Google CEO Larry Page worries something has gone seriously wrong with the way companies are run.
“If you read the media coverage of our company, or of the technology industry in general, it’s always about the competition,” he told Wired in a rare interview as CEO. “The stories are written as if they are covering a sporting event. But it’s hard to find actual examples of really amazing things that happened solely due to competition. How exciting is it to come to work if the best you can do is trounce some other company that does roughly the same thing? That’s why most companies decay slowly over time.”
Of course, Page is aware of Google’s competition. He just doesn’t focus on beating it because beating it isn’t enough. Instead, he lives and breathes by the driving force of innovation. While most companies would be happy with a 10 percent product improvement, Page expects nothing less than 1000 percent.
Then again, innovation isn’t always enough either. Without a marriage to smart commercialization, a company’s ingenuity will never see the light of day.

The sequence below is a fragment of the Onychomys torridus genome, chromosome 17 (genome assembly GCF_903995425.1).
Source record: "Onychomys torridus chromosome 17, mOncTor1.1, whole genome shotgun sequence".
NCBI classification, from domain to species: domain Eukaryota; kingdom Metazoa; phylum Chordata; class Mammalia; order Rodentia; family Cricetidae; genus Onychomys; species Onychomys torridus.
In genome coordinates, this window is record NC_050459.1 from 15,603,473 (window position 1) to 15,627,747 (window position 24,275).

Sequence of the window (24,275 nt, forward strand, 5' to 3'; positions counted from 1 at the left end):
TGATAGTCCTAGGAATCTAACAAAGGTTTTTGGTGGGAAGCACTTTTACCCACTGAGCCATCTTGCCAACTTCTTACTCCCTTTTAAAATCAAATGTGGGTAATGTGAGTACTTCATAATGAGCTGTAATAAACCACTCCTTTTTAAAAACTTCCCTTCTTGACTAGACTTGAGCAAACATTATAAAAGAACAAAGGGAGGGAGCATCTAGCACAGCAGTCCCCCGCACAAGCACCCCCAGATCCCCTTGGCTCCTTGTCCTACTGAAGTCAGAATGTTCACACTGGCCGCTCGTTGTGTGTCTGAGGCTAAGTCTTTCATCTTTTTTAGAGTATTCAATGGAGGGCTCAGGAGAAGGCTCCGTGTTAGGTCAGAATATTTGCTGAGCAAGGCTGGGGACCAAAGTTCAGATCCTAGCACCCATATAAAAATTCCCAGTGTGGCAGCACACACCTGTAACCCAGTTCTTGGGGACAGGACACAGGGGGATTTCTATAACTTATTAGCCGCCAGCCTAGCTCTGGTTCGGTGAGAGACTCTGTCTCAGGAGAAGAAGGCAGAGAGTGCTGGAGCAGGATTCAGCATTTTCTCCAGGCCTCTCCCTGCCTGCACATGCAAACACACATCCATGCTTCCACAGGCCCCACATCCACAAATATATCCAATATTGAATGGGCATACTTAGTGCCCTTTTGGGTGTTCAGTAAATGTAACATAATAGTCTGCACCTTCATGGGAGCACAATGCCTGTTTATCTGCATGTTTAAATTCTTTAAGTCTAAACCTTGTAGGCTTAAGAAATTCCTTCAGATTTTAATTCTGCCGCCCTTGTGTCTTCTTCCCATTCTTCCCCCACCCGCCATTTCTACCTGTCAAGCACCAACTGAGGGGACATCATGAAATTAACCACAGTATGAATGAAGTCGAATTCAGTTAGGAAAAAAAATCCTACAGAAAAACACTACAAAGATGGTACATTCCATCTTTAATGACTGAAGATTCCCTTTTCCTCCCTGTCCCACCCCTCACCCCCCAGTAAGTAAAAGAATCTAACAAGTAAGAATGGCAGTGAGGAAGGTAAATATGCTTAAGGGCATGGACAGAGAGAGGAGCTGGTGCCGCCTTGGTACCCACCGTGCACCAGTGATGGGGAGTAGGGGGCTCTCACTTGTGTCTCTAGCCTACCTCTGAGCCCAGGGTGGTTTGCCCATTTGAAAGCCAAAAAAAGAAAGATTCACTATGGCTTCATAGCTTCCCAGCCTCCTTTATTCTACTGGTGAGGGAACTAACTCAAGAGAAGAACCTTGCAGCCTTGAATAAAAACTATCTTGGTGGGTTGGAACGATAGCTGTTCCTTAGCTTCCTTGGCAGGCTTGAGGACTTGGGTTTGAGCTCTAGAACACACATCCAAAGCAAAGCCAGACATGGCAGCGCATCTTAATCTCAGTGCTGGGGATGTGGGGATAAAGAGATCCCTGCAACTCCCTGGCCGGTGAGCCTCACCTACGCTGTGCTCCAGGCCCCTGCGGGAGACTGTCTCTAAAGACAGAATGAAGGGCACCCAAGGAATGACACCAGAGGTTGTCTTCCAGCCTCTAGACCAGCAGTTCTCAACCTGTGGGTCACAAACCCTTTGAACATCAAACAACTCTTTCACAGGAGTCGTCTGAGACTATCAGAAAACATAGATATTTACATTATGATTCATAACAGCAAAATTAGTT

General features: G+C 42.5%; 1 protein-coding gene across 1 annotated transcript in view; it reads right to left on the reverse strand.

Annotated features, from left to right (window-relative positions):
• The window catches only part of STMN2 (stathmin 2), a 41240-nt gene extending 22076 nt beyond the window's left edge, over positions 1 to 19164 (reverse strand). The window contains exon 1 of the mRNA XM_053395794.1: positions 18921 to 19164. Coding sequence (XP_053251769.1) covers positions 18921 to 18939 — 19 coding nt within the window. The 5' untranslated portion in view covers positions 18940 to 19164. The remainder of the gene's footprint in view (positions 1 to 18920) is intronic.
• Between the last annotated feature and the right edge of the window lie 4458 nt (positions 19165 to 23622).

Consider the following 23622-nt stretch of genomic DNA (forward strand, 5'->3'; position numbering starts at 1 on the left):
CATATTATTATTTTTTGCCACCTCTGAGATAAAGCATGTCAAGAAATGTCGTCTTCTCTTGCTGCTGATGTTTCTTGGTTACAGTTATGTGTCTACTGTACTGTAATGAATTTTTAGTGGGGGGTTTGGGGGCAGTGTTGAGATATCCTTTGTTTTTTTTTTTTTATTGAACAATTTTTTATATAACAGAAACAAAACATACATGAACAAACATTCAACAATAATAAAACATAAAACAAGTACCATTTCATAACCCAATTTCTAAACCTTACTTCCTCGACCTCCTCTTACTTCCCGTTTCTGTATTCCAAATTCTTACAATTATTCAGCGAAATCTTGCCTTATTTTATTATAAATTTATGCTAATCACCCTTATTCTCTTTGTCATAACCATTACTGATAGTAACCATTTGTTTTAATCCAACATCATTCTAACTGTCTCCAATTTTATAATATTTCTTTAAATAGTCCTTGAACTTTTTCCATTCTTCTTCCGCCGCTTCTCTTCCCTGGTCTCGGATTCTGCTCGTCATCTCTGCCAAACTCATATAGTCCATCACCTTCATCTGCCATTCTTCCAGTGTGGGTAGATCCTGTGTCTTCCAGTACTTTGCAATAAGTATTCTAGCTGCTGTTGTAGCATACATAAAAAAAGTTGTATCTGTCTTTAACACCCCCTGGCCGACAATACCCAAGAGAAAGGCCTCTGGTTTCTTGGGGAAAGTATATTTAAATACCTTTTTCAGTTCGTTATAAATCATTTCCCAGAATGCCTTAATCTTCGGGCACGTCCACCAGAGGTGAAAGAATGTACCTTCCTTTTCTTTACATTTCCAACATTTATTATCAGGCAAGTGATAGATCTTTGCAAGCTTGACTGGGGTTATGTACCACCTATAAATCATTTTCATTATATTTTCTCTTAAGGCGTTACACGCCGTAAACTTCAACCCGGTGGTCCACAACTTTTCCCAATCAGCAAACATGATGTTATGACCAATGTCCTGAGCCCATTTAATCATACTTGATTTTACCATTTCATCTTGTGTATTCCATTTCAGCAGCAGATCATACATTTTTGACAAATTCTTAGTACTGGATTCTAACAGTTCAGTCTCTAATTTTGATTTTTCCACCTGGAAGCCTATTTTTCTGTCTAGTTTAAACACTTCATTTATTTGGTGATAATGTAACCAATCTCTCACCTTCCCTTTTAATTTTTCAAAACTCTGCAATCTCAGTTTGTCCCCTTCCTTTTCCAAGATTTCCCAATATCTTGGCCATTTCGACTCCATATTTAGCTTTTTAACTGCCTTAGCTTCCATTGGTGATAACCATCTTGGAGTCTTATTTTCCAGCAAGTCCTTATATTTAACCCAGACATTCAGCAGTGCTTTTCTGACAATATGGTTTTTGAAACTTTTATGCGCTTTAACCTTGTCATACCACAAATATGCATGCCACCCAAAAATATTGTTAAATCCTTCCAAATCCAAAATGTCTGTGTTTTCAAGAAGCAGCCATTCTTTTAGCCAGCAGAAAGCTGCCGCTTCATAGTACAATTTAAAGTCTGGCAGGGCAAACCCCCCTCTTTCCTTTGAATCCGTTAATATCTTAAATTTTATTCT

“Look, you may have the greatest maps in the world,” Page said in regard to Google Maps and products like it, “But if nobody uses them, it doesn’t matter. Our philosophy has always been to get our products out to as many people as possible . . . There’s a lot of sad stories . . . about amazing people who didn’t have much impact, because they never turned their inventions into businesses.”
But a company like Google understands that the evolution of commercialization isn’t always easy. As Google has become more and more powerful (not to mention intimidating), it has met its fair share of backlash and outcry concerning privacy and copyright issues.
“It’s certainly not pleasant,” he said. “But show me a company that failed because of litigation. I just don’t see it. Companies fail because they do the wrong things or they aren’t ambitious, not because of litigation or competition.”